I'll mention Siri access in this section, because the way it works has changed. In the first generation of the Bluez, Siri was access by holding in the left button for a couple seconds. In the first model of the second generation, you would have to wait twenty seconds after all sound stopped playing (VoiceOver speech included) to do this, as pressing and holding the button during or just after playback would switch between the two equalizer settings. Fortunately, in the latest revision of the Bluez (january 2015), the company seems to have done away with the equalizer. I can once again hold in the left button for two seconds to access Siri, no matter how recently media was playing. To test this, I even used the button during playback, and siri interrupted the music, just as I hoped it would.

The Bad

I find this generation to be horribly uncomfortable. I realize that the comfort level of any headset is very subjective, but when I can wear the first generation Bluez for hours and forget I have them on, yet cannot wear this new model for more than an hour at a time, that is a problem. The main issue seems to be the arms that extend forward along the sides of the device, connecting the rear headband to the sound transducers. I find that these arms press very hard into the sides of my head, just above and behind my ears. I recently got a new pair of Aftershokz, and the part of my head where the rear of each arm rests feels bruised.

The transducers themselves do not sit flat, but rather angle outward at the front. It is almost as though the band along the back of the Bluez is a bit too small, causing the whole headset to angle outward at the front instead of resting flat or angling slightly inward as I believe it should. Again, the fit and comfort of any headset will vary from person to person. Still, if you are thinking of buying these, see if you can get an in-person demo first to check how well they fit you.

I also find that the Siri interface disappears. For instance, I tell Siri to text someone, then do a two-finger double tap after it asks me if I want to send, so I can review the message. Seconds after I do this, Siri vanishes, as does my message. I have not yet found this problem to occur when I do not have the Bluez connected, but it is likely an iOS problem that could happen with any headset. Again, I have no other bluetooth headsets to use for comparison.

Siri's audio will switch to phone-quality, instead of using A2DP like most audio does. I have no idea why; I asked Aftershokz about this way back in December of 2013, but have yet to hear an answer. Dictation will do a similar thing, dropping back to the low-quality audio you get with phone calls. While I don't find that speech recognition is less accurate, environmental noise notwithstanding, I do find that listening to Siri's responses is a bit annoying at such a low quality.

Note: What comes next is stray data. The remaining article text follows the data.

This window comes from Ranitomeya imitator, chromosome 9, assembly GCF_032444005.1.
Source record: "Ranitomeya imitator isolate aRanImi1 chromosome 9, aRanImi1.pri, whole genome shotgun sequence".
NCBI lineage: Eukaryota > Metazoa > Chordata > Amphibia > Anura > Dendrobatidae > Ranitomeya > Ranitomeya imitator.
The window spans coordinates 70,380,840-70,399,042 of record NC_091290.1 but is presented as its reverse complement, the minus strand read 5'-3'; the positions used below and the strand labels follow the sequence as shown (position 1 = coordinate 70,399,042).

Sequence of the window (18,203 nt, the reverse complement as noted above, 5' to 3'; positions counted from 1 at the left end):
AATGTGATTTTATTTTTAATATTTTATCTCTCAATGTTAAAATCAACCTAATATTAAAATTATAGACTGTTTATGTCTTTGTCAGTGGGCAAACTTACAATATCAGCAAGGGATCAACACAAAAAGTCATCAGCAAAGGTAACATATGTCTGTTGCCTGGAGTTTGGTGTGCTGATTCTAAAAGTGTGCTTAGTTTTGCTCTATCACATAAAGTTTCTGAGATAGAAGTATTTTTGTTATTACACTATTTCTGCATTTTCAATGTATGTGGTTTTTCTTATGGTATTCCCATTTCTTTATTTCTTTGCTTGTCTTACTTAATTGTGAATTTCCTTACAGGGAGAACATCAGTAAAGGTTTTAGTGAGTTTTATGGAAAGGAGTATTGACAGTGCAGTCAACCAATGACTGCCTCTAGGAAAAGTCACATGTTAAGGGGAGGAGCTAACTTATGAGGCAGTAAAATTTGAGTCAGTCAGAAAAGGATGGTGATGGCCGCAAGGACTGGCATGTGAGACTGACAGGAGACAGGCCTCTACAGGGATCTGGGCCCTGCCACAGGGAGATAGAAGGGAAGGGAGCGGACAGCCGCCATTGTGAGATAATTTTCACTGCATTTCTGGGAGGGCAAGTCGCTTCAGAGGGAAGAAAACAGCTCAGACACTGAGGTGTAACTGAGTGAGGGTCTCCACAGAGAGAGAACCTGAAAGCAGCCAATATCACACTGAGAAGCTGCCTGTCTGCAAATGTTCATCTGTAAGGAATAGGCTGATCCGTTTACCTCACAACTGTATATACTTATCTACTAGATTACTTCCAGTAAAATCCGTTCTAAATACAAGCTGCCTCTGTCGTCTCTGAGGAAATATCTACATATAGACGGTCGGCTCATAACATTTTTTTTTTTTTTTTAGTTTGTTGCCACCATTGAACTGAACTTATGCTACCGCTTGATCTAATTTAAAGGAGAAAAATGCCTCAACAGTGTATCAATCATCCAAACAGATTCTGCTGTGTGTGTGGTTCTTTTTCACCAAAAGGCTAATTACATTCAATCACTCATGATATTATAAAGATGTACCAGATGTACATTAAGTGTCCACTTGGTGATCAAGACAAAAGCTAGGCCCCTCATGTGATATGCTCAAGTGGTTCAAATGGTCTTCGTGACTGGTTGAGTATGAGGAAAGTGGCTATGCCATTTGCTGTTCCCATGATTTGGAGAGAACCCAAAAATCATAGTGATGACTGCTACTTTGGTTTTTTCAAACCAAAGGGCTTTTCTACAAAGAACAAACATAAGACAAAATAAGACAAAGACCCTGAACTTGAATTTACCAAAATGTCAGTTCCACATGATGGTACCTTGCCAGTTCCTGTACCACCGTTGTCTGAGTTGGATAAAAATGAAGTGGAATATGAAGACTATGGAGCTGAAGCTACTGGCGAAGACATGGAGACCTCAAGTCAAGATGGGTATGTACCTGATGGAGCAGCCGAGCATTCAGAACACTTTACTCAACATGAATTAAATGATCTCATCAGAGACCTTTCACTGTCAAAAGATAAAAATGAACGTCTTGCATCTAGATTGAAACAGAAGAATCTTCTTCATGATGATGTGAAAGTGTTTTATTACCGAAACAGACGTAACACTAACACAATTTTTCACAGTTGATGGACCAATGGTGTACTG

Update: December 2014

After more use, I have found Siri commands to be understood far less frequently while the Bluez are the audio source, and I find myself rarely using Siri unless I don't have the Bluez on.

The bigger problem is that, only eight months after I got my headset, it is already broken. The fit was never great, as I not only said here but also told Aftershokz, and now I'm seeing the results. The right arm has come loose from the plastic band; it is not yet swinging on its wires, but I think it would be if I used the Bluez much more. I'm not surprised, and Aftershokz is replacing my unit, but I did warn them that the fit was extremely snug and that I needed a larger size. If they still lack different sizes, I have a feeling my replacement set will go the way of my current one within months, simply because I don't have a tiny head.

Update: January 2015

My replacement has arrived. It is nice to have the updated firmware, but the fit is even tighter than my last set. I'll use this set as long as I can, but unless something changes, I might just seek a refund once these break (and with how tight they are, they will break).

The Bottom Line

As a concept, the Aftershokz technology is wonderful. Headphones that don't cover your ears at all, and that are wireless to boot. The first generation was plagued with connection problems and structural failures, leading to the re-designed current generation. While this new model does a great job of addressing the faults of its predecessor, it introduces problems of its own. If Aftershokz could somehow put the controls and comfort of the old model into the form factor of the new, we'd have a real winner.

Do I recommend these headphones? If you are not going to wear them for a long time and don't need constant access to Siri, and you want a stereo bluetooth headset that still lets you hear your environment, yes. At around $100, though, think carefully about your particular use case and be sure this headset is best. If you will be using it for an extended period and have a head that is even slightly larger than average, or need to be sure no one can overhear you (even the new model leaks some sound), or if you will be somewhere where hearing your surroundings doesn't matter much, you might not benefit from the Bluez enough to justify the cost.